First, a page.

Willard & Ben (Second Sight)

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Before James Herbert’s Rats novels, there were Willard (1971) and Ben (1972), which focussed on the little critters. The first was based on a novel called Ratman’s Notebooks by Stephen Gilbert, while the second continued the story – following the leader of the rats, Ben.

In Willard, we meet the title character early, played to perfection by Bruce Davison (X-Men, Knight Rider) – a misfit who works for the firm his father used to own and is bullied by sleazy boss Martin (Hollywood legend Ernest Borgnine). He also lives in a huge run-down house, where he looks after his ageing and possessive mother (Elsa Lanchester). Willard is certainly a bit odd, but then what can you expect if you’ve been brought up by the Bride of Frankenstein?

After being humiliated by his mother and her friends at his 27th birthday party, he makes friends with a rat out in the garden by feeding it some cake. Before long, there’s a litter of the things out there – and he’s ordered to kill them by his mum. But Willard just can’t go through with it, especially as he’s grown very close to a couple of them in particular: Socrates and Ben. He’s also developing a kind of strange ability to control them, something that will come in handy when he wants to get revenge on those who’ve wronged him.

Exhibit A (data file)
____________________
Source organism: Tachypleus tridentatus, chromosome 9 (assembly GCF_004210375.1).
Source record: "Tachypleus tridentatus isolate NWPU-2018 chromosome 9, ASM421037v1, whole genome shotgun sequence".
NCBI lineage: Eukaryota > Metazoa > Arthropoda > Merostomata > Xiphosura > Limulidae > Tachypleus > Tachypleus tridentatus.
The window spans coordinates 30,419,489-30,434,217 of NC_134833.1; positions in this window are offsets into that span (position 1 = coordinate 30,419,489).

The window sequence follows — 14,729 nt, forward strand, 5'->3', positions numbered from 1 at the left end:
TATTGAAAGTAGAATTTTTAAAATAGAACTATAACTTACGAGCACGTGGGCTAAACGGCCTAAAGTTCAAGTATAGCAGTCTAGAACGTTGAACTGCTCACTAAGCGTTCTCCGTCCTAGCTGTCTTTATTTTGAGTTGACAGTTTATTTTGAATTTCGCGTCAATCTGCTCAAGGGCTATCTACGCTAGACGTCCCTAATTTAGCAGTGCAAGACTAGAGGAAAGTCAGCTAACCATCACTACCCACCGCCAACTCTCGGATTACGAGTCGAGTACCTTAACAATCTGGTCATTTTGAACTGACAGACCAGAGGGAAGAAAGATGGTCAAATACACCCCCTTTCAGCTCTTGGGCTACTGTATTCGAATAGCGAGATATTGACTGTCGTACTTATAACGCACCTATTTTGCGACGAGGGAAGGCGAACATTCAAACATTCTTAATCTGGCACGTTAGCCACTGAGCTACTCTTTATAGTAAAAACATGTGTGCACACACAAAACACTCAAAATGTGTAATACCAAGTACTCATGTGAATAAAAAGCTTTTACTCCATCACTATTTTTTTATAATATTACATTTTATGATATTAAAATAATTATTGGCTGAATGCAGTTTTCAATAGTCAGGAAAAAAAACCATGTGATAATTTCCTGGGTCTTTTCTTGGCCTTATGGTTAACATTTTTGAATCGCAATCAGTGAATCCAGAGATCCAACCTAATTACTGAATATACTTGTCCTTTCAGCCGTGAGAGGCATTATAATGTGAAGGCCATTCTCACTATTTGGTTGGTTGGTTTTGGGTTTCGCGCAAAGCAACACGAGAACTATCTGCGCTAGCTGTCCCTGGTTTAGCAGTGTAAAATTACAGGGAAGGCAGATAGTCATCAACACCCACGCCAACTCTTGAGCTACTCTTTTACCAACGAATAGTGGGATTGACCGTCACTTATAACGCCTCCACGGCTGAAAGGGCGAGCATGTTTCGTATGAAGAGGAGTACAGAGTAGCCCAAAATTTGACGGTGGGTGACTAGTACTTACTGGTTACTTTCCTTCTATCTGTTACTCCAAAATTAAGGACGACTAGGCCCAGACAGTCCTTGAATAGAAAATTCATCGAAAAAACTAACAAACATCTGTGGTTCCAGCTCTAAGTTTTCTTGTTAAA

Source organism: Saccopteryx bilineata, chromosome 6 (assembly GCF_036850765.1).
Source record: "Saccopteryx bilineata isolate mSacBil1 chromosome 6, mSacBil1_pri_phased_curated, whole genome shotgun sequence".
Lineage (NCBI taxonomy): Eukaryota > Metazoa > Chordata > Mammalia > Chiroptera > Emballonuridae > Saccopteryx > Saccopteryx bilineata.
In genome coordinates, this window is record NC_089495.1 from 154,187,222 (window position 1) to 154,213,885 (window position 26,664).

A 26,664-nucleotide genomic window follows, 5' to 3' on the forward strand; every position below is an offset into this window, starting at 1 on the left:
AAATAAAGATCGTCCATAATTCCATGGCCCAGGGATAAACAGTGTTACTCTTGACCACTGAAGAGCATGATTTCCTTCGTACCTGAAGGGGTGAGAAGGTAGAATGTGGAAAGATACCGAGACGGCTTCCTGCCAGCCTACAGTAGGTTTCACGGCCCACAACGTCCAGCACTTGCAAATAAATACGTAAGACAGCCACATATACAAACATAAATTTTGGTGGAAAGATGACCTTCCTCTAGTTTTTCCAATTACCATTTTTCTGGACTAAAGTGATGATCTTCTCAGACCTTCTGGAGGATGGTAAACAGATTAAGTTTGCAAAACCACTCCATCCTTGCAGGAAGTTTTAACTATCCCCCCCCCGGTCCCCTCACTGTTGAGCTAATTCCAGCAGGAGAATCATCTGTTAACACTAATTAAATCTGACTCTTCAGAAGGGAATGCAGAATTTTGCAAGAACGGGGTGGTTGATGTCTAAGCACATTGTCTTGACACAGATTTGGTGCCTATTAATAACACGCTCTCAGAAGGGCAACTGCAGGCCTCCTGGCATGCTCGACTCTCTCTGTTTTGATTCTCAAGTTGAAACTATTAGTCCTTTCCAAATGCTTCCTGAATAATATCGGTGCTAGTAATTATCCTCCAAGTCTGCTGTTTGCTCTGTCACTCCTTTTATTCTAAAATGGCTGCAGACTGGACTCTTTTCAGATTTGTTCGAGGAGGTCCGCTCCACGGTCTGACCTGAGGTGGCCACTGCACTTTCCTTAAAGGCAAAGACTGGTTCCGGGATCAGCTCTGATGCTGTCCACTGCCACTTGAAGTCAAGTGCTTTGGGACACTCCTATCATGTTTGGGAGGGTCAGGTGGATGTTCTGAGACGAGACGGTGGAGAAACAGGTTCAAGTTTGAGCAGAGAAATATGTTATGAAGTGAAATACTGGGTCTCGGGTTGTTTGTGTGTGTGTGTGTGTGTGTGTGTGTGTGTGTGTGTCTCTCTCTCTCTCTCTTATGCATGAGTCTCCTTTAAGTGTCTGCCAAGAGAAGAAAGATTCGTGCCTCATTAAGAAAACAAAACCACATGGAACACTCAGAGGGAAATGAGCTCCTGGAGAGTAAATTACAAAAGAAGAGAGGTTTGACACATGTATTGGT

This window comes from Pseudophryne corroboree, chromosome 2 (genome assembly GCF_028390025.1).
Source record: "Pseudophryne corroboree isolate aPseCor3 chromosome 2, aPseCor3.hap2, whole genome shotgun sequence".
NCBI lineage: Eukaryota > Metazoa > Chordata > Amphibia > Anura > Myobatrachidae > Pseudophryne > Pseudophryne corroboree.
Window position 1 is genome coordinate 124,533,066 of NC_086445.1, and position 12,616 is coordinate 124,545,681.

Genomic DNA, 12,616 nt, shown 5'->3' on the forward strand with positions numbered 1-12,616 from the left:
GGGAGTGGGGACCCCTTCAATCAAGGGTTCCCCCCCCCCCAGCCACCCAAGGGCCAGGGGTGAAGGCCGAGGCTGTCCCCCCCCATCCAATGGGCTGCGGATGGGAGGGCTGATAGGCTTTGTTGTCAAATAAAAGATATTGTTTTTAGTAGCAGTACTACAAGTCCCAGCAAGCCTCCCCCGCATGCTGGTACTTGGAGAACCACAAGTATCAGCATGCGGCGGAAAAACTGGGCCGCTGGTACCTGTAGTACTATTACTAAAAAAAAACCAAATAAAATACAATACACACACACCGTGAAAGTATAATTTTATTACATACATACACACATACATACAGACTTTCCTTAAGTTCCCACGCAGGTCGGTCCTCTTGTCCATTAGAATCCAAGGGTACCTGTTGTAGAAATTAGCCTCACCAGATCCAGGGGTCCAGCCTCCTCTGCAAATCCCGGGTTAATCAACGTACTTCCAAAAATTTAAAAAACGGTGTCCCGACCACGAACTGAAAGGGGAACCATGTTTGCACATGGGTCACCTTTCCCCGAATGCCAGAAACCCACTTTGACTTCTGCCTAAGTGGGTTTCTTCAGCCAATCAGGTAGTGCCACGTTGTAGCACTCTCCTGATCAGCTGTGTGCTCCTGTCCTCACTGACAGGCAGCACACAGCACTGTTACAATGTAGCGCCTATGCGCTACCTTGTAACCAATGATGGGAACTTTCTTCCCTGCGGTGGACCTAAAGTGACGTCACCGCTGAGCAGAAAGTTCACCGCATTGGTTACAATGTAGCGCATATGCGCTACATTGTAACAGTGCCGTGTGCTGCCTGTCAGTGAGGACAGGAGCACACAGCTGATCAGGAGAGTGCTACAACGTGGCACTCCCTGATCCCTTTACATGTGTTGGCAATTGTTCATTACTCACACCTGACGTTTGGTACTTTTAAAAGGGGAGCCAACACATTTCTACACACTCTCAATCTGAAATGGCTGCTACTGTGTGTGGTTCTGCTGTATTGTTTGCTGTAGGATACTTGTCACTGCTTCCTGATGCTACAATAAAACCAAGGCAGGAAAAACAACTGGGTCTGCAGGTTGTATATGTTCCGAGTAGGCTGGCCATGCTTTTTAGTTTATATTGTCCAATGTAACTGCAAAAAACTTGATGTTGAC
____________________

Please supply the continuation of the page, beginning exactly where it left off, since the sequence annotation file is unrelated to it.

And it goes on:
Ben picks up directly after the climactic events in Willard, in fact we get the end of the movie at the start just to refresh our memories. This time it’s a small boy called Danny (Lee Montgomery) – who has a bad ticker – that Ben befriends. His sister Eve (Meredith Baxter, later to be the mom in Family Ties) thinks the rat is imaginary, or just one of the puppets in Danny’s toy collection – but is she in for a shock! With the police investigating what happened in the previous film, and a veritable army of murderous rodents on the rampage, things finally come to a head in the sewers under the town, in true man vs nature fashion.

The strangest thing about these two films is the music, and the tone it sets. Almost comedic at times, or melancholy – the theme for Ben is the Michael Jackson number, for instance, which was a number one hit and nominated for an Oscar. It’s at odds with a story about killer rats, and you do find yourself at times wondering why both Willard and Danny give any of them the time of day. Having said that, there are some genuinely chilling moments – like when the army of rats take over a supermarket, or cause havoc at a gym – and the tension in both finales is handled well for the time. However, these movies are probably best viewed as the cult films they are, with all the nostalgia that goes with it.

Both movies benefit from being tickled up, Willard with a new 4k restoration and Ben an HD transfer, while extras include audio commentaries and interviews with actors Bruce Davison and Lee Montgomery, trailers, TV and radio spots, plus stills galleries.  Paul Kane

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